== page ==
- Slow post: Sending a legitimate HTTP Post Header at a speed slow enough to prevent legitimate users from accessing a server but not slow enough for a connection to time out.
- Slow read: Sending a HTTP request to a server but reading the response so slowly that other users can’t access the server – but again, not slow enough for a timeout to occur.
- HTTP(S) flooding: Using a botnet network to overwhelm a server with compute-intensive HTTP Get or Post requests that otherwise appear to be valid traffic.
- Mimicked user browsing: Using botnets to pose as human users to overwhelm a server, cause a website to crash, and make it inaccessible to legitimate users.
- Large payload post: Consuming a web server’s memory by sending very large XML data structures that must be decoded.
Signs of an application-layer DDoS attack in progress
Whatever the type of application-layer DDoS attack, there are often three telltale signs that it is happening:
- There’s a lot of traffic coming from clients with similar characteristics, whether it’s mobile device types, browser versions, IP addresses, or locations.
- There’s a significant, unexpected, and unexplainable increase in traffic at a single server.
- Servers are crashing for no apparent reason and/or a website is taking much longer than usual to respond to requests.
It’s worth noting that these signs are similar to unintentional DoS incidents – situations in which sudden spikes in legitimate traffic crash web servers. That’s because DDoS attacks tend to be specifically designed to mimic legitimate web browsing and website use. Some also take advantage of readily identifiable vulnerabilities in how web applications have been developed.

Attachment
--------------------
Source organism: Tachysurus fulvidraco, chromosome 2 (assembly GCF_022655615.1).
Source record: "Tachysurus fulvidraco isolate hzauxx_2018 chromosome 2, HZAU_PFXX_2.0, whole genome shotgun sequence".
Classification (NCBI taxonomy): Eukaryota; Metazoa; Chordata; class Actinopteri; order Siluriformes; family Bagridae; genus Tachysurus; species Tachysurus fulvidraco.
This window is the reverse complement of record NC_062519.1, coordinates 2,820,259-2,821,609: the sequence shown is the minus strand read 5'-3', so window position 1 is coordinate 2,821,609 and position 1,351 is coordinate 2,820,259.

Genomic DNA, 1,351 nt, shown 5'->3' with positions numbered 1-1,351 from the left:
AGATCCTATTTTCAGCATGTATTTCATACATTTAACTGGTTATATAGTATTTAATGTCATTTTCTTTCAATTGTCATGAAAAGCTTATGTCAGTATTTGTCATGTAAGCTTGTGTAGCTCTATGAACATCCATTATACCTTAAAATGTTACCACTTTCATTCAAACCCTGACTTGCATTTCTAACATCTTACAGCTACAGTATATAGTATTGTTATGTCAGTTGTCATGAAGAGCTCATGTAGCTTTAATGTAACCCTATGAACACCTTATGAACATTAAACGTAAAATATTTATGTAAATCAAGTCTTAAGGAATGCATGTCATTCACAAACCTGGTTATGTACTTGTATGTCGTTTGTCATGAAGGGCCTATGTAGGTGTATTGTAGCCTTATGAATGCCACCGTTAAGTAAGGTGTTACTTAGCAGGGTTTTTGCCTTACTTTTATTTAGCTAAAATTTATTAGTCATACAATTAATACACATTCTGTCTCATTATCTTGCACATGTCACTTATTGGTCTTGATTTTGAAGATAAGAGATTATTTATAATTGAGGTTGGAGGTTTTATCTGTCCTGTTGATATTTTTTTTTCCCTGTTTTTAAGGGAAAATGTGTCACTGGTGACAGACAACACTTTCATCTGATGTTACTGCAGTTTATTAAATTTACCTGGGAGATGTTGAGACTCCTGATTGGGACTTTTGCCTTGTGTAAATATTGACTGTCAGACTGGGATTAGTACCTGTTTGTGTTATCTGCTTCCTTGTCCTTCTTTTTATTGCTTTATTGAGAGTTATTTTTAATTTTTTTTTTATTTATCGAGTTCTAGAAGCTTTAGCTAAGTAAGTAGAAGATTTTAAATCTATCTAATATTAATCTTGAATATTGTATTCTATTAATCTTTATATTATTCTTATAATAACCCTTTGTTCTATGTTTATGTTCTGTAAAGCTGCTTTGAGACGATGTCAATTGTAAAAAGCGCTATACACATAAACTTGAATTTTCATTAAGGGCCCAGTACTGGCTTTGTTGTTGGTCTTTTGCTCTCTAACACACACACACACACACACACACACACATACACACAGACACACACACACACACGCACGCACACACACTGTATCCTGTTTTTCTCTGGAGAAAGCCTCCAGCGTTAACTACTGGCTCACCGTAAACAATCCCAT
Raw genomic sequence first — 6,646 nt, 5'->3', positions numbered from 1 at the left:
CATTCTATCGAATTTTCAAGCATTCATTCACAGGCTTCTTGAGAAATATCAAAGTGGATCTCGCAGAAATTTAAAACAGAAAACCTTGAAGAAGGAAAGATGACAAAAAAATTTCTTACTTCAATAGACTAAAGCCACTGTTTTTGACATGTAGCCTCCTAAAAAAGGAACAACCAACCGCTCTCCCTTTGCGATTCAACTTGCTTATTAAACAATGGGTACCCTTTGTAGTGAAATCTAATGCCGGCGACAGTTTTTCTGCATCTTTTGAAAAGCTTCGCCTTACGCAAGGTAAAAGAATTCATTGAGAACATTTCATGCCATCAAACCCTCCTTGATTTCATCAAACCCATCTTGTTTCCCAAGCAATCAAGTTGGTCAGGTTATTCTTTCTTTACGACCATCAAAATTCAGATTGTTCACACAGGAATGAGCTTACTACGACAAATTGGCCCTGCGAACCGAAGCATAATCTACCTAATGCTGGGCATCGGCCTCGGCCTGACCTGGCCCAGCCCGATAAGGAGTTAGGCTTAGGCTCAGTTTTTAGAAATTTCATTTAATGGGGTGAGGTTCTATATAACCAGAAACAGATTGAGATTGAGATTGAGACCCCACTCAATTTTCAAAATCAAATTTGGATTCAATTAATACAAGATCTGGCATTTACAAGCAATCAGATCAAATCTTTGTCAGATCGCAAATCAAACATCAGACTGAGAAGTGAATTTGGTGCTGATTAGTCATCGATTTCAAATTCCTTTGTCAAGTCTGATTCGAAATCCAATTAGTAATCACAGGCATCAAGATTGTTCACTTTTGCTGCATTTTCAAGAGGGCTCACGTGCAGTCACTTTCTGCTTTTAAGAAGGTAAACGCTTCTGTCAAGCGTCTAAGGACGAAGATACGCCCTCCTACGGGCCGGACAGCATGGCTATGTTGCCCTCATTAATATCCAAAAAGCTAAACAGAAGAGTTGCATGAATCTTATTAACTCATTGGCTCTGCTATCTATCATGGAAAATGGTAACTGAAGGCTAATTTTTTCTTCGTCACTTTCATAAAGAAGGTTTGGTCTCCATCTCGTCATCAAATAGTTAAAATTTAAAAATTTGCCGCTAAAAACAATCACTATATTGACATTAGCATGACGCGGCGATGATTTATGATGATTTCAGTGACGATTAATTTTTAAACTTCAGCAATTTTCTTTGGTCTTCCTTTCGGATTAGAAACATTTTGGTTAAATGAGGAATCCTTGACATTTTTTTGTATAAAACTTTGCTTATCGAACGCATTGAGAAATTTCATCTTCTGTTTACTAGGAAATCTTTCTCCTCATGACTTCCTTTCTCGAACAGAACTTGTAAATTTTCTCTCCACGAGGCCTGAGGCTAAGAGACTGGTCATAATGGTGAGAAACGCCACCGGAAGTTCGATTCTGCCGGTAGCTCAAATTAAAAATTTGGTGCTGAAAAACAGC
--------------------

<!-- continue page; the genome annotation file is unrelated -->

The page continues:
The motivations behind an application-layer DDoS attack
As with most cyberattacks, those carrying out an application-layer attack may be motivated by a few different factors:
- Send an ideological message by shutting down the website of an individual or organization they oppose. This is sometimes referred to as hacktivism.
- Shut down the website of a commercial or political rival.
- Demand ransom from an attack victim in exchange for stopping an attack.
- Earn the respect of other malicious hackers.
- Use the attack as a diversion to carry out another attack while IT staff are otherwise occupied.
- Hinder the capabilities of an adversary state or organization as part of cyberwarfare campaigns.
The risks of an application-layer DDoS attack
One of the biggest risks of a successful application-layer attack is that it can shut down a website and the services it provides. In the hours that it takes to mitigate a single attack, a business may not be able to take online orders, frustrating existing customers and causing potential customers to go elsewhere. If a public administration website is taken down, critical services may be denied to citizens.
Most malicious hackers don’t stop with a single attack, though. Botnets can be easily programmed to modify their requests to a server. That way, if a website operator identifies patterns in bogus traffic and takes steps to stop it – by prohibiting traffic from a certain IP address, for example – an attacker can adopt another tactic.